Boeing will increase 737 MAX production rates 'very soon'
By Valerie Insinna
NEW YORK (Reuters) -Boeing Co will increase 737 MAX production rates above the current rate of 31 jets per month "very soon," the head of its commercial airplanes business said on Thursday.
The company is also making progress with the new 737 MAX 7 model and is in the process of completing final submissions for Federal Aviation Administration certification, Stan Deal told reporters.
"We've got a handful - less than a handful - left to go to the FAA," he said. "We're working a few issues around those submittals. I want them to be perfect, I want the FAA to feel comfortable, and then give them the time to go review."
Boeing shares rose on the news, closing up 1.5%.
Last week, Chief Financial Officer Brian West reiterated Boeing's expectation that the MAX 7 will complete certification this year, paving the way for first delivery this year as well.
Boeing continues to grapple with supply chain headaches as it pushes to ramp up production of the bestselling MAX narrowbody jet as well as its widebody 787 Dreamliner.
On Thursday, Deal said the situation is "getting better" but that aerospace companies are still working to train fresh hires to handle the influx of post-pandemic aircraft orders.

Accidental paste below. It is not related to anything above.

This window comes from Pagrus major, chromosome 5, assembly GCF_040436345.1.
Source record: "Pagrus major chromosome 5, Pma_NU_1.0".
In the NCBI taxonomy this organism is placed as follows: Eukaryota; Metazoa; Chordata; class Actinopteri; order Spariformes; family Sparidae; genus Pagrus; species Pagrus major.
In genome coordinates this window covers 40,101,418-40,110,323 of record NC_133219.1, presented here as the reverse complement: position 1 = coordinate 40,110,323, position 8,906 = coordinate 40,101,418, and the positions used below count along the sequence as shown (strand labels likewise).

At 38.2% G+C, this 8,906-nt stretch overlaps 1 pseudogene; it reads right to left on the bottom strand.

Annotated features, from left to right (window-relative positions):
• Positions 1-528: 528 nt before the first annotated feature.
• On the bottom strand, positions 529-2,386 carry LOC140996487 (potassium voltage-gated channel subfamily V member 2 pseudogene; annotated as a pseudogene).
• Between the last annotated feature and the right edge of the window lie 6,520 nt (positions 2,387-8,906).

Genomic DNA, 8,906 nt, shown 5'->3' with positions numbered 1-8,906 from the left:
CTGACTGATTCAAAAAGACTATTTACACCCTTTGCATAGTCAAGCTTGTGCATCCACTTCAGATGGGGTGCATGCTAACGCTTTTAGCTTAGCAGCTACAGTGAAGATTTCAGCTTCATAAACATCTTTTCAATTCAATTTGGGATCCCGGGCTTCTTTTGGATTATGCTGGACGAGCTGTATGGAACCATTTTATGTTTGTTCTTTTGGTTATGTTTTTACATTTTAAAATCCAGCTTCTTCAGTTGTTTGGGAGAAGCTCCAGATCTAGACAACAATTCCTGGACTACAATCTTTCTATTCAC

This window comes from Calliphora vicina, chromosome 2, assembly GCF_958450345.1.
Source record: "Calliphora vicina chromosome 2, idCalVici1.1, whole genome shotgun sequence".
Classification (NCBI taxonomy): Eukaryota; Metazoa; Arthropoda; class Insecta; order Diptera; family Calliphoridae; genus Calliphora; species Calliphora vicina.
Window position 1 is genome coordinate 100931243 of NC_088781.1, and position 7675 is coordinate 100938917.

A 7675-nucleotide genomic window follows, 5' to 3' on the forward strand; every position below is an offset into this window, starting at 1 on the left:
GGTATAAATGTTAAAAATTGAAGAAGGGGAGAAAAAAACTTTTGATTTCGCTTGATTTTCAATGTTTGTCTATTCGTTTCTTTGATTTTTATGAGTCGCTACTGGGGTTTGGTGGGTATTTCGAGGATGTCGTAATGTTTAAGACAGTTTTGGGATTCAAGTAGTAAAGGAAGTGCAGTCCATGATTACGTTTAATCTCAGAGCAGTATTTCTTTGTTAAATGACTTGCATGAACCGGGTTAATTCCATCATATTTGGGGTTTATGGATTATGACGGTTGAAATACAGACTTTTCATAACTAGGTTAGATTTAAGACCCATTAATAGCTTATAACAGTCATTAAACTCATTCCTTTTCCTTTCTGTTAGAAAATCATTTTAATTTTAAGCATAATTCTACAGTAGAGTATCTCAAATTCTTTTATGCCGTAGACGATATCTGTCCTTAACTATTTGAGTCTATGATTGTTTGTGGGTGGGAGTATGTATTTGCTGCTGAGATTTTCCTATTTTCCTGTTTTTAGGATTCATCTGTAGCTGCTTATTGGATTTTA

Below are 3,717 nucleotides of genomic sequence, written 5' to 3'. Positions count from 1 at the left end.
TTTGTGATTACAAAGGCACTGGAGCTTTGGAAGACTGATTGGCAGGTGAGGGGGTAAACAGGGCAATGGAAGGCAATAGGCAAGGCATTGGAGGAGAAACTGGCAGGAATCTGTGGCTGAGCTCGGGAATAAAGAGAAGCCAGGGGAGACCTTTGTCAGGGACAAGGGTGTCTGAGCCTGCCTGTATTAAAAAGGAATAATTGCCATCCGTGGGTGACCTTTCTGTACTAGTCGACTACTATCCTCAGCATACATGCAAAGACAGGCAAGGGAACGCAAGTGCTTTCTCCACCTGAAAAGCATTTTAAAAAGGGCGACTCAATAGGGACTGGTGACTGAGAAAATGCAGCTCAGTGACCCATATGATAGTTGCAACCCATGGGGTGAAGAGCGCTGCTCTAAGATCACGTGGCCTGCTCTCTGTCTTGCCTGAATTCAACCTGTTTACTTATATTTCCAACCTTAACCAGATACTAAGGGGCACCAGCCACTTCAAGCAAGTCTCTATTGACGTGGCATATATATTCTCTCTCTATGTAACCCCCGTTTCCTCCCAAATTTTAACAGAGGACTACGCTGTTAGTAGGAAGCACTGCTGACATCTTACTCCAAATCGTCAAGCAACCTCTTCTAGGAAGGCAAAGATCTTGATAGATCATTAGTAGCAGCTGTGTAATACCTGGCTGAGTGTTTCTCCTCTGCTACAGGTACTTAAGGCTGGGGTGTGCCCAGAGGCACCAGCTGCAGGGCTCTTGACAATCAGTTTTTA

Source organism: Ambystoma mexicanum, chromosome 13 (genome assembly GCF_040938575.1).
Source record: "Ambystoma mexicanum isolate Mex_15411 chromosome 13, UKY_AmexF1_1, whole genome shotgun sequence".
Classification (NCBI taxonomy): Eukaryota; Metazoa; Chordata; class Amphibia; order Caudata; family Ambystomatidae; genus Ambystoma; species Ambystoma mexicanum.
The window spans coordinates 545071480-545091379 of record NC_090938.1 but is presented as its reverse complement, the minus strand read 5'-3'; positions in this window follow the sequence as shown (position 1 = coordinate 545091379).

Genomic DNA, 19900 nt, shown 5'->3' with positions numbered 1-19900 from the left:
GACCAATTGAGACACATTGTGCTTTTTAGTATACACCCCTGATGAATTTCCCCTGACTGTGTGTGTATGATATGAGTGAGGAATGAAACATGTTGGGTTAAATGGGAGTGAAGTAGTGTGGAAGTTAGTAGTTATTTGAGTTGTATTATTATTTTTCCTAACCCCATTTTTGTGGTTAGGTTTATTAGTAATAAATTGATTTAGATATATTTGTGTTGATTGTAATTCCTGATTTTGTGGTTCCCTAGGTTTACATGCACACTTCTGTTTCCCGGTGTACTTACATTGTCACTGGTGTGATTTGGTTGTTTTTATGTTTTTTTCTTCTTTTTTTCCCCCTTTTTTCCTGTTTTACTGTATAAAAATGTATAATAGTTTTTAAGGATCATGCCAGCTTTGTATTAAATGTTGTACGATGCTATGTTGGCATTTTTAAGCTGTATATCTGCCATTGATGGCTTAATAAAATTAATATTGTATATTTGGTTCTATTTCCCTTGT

Boeing plans to increase monthly MAX production to 50 planes per month by the end of 2026, while ramping 787 production to 10 aircraft per month during the same period.
In the near term, the company also intends to extend 787 Dreamliner production from its current low rate of less than three jets to five jets per month by the end of 2023.
Deal declined to comment on when Boeing would ramp up to its previous rate of three 787s per month, but said a recent 787 delivery delay to American Airlines is not indicative of a production slowdown.
“We’ve got a couple of suppliers we’re working with,” Deal said, declining to name which companies are receiving assistance from Boeing. “We’re making sure our factory is stable, but you will see that [rate] turn up this year.”
(Reporting by Valerie Insinna in New YorkEditing by Marguerita Choy and Deepa Babington)